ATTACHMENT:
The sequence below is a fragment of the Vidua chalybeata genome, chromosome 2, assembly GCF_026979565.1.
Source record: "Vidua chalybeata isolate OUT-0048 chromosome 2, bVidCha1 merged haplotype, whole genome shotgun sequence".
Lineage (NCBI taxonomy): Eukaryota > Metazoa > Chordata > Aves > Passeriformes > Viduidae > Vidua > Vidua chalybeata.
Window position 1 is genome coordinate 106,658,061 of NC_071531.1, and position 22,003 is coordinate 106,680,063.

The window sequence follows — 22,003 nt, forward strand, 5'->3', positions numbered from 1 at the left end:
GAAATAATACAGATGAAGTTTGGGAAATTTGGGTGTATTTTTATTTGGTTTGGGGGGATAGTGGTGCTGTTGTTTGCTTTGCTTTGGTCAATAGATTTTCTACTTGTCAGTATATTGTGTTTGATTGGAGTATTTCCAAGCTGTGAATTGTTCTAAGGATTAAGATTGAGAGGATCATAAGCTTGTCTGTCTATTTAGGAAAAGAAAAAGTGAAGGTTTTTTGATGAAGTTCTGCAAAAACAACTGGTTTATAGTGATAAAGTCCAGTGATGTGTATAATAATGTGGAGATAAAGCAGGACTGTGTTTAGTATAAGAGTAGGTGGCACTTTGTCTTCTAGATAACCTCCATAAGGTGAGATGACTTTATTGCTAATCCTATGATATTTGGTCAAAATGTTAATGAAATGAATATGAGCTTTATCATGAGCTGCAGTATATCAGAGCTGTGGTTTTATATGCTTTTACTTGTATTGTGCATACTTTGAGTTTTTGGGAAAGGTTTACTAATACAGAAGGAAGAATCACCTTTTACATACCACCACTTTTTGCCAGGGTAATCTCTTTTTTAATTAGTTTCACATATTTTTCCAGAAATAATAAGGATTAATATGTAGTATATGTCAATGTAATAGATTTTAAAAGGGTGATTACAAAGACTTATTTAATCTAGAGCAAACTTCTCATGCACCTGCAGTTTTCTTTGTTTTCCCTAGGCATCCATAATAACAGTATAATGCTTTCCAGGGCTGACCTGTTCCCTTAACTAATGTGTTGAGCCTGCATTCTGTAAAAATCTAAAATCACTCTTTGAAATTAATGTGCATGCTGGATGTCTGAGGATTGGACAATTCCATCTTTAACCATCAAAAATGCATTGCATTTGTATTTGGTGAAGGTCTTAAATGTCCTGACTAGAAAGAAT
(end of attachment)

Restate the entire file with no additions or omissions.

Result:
The sequence below is a fragment of the Vidua chalybeata genome, chromosome 2, assembly GCF_026979565.1.
Source record: "Vidua chalybeata isolate OUT-0048 chromosome 2, bVidCha1 merged haplotype, whole genome shotgun sequence".
Lineage (NCBI taxonomy): Eukaryota > Metazoa > Chordata > Aves > Passeriformes > Viduidae > Vidua > Vidua chalybeata.
Window position 1 is genome coordinate 106,658,061 of NC_071531.1, and position 22,003 is coordinate 106,680,063.

The window sequence follows — 22,003 nt, forward strand, 5'->3', positions numbered from 1 at the left end:
GAAATAATACAGATGAAGTTTGGGAAATTTGGGTGTATTTTTATTTGGTTTGGGGGGATAGTGGTGCTGTTGTTTGCTTTGCTTTGGTCAATAGATTTTCTACTTGTCAGTATATTGTGTTTGATTGGAGTATTTCCAAGCTGTGAATTGTTCTAAGGATTAAGATTGAGAGGATCATAAGCTTGTCTGTCTATTTAGGAAAAGAAAAAGTGAAGGTTTTTTGATGAAGTTCTGCAAAAACAACTGGTTTATAGTGATAAAGTCCAGTGATGTGTATAATAATGTGGAGATAAAGCAGGACTGTGTTTAGTATAAGAGTAGGTGGCACTTTGTCTTCTAGATAACCTCCATAAGGTGAGATGACTTTATTGCTAATCCTATGATATTTGGTCAAAATGTTAATGAAATGAATATGAGCTTTATCATGAGCTGCAGTATATCAGAGCTGTGGTTTTATATGCTTTTACTTGTATTGTGCATACTTTGAGTTTTTGGGAAAGGTTTACTAATACAGAAGGAAGAATCACCTTTTACATACCACCACTTTTTGCCAGGGTAATCTCTTTTTTAATTAGTTTCACATATTTTTCCAGAAATAATAAGGATTAATATGTAGTATATGTCAATGTAATAGATTTTAAAAGGGTGATTACAAAGACTTATTTAATCTAGAGCAAACTTCTCATGCACCTGCAGTTTTCTTTGTTTTCCCTAGGCATCCATAATAACAGTATAATGCTTTCCAGGGCTGACCTGTTCCCTTAACTAATGTGTTGAGCCTGCATTCTGTAAAAATCTAAAATCACTCTTTGAAATTAATGTGCATGCTGGATGTCTGAGGATTGGACAATTCCATCTTTAACCATCAAAAATGCATTGCATTTGTATTTGGTGAAGGTCTTAAATGTCCTGACTAGAAAGAAT